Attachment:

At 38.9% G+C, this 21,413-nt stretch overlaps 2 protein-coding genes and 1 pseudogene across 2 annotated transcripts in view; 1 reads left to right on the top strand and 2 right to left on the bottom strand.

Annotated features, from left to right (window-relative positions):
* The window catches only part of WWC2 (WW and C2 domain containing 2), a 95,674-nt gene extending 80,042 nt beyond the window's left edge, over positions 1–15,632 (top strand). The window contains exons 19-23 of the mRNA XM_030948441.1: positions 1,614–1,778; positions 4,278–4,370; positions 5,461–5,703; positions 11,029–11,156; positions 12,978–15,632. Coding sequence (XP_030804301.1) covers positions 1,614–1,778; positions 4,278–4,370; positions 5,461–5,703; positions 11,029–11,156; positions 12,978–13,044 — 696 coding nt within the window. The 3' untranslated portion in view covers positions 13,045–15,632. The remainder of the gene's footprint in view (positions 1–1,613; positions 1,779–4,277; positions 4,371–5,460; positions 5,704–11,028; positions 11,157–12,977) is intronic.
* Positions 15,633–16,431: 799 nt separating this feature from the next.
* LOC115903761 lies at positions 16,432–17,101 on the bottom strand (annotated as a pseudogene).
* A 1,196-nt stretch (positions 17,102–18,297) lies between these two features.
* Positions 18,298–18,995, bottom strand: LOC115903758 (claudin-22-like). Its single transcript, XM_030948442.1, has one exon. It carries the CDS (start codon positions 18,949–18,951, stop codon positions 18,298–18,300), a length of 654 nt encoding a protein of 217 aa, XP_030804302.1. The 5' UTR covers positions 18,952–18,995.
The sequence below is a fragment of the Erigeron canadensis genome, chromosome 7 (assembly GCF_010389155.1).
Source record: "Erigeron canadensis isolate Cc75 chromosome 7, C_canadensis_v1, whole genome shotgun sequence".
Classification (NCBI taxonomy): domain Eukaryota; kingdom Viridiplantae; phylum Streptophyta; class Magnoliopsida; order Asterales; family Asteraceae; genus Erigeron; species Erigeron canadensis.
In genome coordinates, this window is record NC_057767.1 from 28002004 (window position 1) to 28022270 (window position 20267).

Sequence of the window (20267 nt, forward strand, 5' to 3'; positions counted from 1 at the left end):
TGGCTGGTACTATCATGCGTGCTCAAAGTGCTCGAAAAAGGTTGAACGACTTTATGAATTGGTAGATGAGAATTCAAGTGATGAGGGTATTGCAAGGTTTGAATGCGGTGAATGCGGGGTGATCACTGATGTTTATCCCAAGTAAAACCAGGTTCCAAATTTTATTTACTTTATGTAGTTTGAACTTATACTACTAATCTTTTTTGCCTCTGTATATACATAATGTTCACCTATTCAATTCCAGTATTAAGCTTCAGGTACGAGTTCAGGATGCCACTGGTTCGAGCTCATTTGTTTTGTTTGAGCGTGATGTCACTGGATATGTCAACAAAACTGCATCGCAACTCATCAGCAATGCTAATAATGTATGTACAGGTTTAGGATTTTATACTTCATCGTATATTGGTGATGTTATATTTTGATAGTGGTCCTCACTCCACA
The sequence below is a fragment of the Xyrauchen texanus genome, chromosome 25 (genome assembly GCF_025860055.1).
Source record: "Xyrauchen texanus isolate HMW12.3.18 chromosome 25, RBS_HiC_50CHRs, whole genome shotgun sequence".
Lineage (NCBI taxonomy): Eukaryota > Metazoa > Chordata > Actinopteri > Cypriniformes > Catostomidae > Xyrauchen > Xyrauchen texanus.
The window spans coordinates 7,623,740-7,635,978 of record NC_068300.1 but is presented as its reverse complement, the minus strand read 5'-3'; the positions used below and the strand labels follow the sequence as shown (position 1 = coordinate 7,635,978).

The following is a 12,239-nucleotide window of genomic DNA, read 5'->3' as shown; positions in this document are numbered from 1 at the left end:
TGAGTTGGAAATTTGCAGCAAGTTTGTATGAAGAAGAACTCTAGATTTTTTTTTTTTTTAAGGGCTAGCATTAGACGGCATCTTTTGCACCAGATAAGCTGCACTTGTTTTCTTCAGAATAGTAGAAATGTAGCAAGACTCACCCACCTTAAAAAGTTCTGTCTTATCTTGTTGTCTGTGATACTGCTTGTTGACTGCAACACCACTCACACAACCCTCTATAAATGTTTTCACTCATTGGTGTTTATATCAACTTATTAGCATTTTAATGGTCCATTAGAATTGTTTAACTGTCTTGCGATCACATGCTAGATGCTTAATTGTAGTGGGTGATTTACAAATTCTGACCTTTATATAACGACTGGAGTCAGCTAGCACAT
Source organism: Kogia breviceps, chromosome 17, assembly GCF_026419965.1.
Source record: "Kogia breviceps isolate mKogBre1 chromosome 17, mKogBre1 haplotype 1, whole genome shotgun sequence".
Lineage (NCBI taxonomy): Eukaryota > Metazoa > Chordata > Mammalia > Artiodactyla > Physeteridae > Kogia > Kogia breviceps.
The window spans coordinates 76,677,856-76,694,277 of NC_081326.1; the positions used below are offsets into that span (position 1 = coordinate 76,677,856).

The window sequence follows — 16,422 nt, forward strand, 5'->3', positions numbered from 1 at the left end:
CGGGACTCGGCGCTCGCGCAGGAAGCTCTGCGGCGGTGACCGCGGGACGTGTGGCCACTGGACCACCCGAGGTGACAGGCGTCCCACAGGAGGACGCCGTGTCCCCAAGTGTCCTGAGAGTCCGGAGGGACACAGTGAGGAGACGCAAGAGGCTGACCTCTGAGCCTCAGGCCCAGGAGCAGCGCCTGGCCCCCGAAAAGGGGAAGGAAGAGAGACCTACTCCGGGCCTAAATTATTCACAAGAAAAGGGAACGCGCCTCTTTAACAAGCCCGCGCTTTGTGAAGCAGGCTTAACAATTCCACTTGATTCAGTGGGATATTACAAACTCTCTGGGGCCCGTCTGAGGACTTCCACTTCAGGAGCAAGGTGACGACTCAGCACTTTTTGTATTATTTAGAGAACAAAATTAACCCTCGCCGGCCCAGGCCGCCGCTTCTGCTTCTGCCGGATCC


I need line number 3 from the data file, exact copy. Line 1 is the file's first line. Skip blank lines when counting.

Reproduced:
* The window catches only part of WWC2 (WW and C2 domain containing 2), a 95,674-nt gene extending 80,042 nt beyond the window's left edge, over positions 1–15,632 (top strand). The window contains exons 19-23 of the mRNA XM_030948441.1: positions 1,614–1,778; positions 4,278–4,370; positions 5,461–5,703; positions 11,029–11,156; positions 12,978–15,632. Coding sequence (XP_030804301.1) covers positions 1,614–1,778; positions 4,278–4,370; positions 5,461–5,703; positions 11,029–11,156; positions 12,978–13,044 — 696 coding nt within the window. The 3' untranslated portion in view covers positions 13,045–15,632. The remainder of the gene's footprint in view (positions 1–1,613; positions 1,779–4,277; positions 4,371–5,460; positions 5,704–11,028; positions 11,157–12,977) is intronic.